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ayurvedic perspectiveAsparagus Saffron Risotto with Lemon is a perfect way to celebrate your first picnic in Spring, Italian style. Asparagus, saffron and lemon are naturally refreshing ways to purify your blood in Spring after a long dreary winter. Garnish with a touch of Parmesan Reggiano for a romantic flare. Or, serve alongside cilantro lassi and ginger dal for an ideal Ayurvedic meal.
Cool, Fresh, and DryingAsparagus Saffron Risotto with Lemon helps your body adjust to the new heat in the spring air. Asparagus itself is cooling, drying and astringent. It is high in potassium and saponins- diuretics good for spring release of excess fluids. As a cooling diuretic, like saffron, it purifies the blood, so that you feel light and calm as the temperature steadily increases. Note: An acidic substance called asparagine produces an acetone smell in the urine after eating.
Blood PurifyingSaffron brings a healthy glow to the body after winter's gray. It is a nourishing purifier that invigorates and moves the blood while cooling it. Saffron's circulatory properties are useful in Pitta disorders with blood stagnation, including inflammation, arthritis, acne, and hepatitis. It improves eyesight and enhances digestion. Saffron's blood moving qualities are particularly desirable among herbs that stimulate the release of oxytocin, the "tend and befriend" hormone, supporting saffron's use as an aphrodisiac when combined with milk and ghee.
preparation1. Grind saffron with a mortar and pestle. Place a few drops of water and continue grinding until saffron is completely dissolved. Let sit ten minutes.
2. Meanwhile, in a separate pot bring 1 quart of water to a boil and set aside.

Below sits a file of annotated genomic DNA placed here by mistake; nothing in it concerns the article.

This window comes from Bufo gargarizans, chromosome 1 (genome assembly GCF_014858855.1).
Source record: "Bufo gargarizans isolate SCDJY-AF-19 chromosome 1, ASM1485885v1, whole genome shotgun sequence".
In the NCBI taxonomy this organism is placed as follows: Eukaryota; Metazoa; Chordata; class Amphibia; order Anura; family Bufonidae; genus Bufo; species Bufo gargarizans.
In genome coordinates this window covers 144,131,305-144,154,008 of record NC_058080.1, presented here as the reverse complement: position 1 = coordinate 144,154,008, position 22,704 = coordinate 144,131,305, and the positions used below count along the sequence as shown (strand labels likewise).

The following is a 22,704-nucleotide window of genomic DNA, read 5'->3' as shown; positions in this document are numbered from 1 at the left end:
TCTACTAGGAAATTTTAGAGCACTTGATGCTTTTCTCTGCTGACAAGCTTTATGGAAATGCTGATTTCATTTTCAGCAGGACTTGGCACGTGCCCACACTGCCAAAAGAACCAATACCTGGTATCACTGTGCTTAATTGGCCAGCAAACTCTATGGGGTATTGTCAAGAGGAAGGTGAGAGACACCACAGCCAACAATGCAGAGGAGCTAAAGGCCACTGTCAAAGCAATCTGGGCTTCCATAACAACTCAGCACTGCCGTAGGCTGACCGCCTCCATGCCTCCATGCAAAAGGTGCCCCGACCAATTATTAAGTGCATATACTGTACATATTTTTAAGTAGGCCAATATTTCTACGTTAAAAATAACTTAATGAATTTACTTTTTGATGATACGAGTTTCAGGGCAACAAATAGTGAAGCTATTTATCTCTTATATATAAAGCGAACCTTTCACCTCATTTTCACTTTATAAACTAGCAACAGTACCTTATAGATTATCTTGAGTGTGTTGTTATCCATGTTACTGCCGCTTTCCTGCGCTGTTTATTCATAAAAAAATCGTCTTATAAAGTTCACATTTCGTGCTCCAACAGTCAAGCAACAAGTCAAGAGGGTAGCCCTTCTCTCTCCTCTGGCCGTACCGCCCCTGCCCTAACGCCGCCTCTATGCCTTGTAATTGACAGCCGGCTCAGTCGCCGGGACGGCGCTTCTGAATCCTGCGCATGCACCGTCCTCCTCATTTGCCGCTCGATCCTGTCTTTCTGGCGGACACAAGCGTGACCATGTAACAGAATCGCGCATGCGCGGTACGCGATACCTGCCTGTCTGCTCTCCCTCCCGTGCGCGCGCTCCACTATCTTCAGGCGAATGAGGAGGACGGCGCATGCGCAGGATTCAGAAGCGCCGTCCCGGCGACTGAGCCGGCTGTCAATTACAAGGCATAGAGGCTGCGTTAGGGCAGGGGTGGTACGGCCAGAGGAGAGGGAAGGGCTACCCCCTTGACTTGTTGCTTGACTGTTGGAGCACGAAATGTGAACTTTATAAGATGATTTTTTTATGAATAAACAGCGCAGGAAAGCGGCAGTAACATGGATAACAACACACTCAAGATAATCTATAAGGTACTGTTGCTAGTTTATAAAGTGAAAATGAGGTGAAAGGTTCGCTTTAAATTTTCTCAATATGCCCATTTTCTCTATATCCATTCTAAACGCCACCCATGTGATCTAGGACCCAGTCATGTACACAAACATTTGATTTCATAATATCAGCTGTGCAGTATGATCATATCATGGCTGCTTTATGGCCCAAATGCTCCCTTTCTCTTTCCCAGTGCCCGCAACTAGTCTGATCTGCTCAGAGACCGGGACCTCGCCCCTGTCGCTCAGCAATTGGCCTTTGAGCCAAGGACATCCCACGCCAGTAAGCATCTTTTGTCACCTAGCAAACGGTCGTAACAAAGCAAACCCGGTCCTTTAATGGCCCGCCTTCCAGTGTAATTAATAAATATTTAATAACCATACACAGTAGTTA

3. Clean and dice asparagus.
4. Sautee the cumin seeds in ghee in a large pot.
5. Add risotto, asparagus and other ingredients to the cumin while the seeds are still aromatic, before they begin to brown. Sautee for an additional 30 seconds.
6. Add 1c of boiling water and lower heat to a simmer. Continue adding 1c of boiling water from the other pot every five minutes.
About the AuthorJohn Immel, the founder of Joyful Belly, teaches people how to have a healthy diet and lifestyle with Ayurveda. His approach to Ayurveda exudes a certain ease, which many find enjoyable and insightful. His online course Balance Your Ayurvedic Diet in a Week provides tools for gracefully healing with Ayurveda to thousands. John also directs Joyful Belly's School of Ayurveda , which specializes in digestive tract pathology & Ayurvedic nutrition. John and his wife Natalie recently published Explore Your Hunger: A Guide to Hunger, Appetite & Food.
John's interest in Ayurveda and digestive tract pathology was inspired by a complex digestive disorder acquired from years of international travel, including his public service work in South Asia. John's commitment to the detailed study of digestive disorders reflects his zeal to get down to the roots of the problem. His hope and belief in the capacity of each & every client to improve their quality of life is nothing short of a personal passion. John's creativity in the kitchen and delight in cooking for others comes from his family oriented upbringing. In addition to his certification in Ayurveda, John holds a bachelor's degree in mathematics from Harvard University.
John enjoys sharing Ayurveda within the context of his Catholic roots, and finds Ayurveda gives him an opportunity to participate in the healing mission of the Church. Jesus expressed God's love by feeding and healing the sick. That kindness is the fundamental ministry of Ayurveda as well.
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(5.00 out of 5 stars) 3 reviews
I love this recipe, nice and easy to prepare and tasty.For a vegan version I like to substitute ghee with organic coconut oil;)- Birgit Sperling Stearns, Alexandria, VA, 08-04-10 (Reply)
Very nice, thank you. A great recipe.
i added a half diced sweet onion, sauted with the ghee before the cumin ... delicious!
Risotto is listed as an ingredient. Do we use leftover risotto or can we get some ready made?- Tessa Nielson, MT, 05-08-15 (Reply)
Tessa - thank you for pointing that out, it is a little bit confusing. Risotto can also refer to a type of rice, i.e. arborio. So, when it says add the risotto, all you need to do is add some arborio rice!
This is listed as an autumn-winter/Thanksgiving dish, but the description says the opposite: late spring, early summer.- Frasier, VA, 11-23-15 (Reply)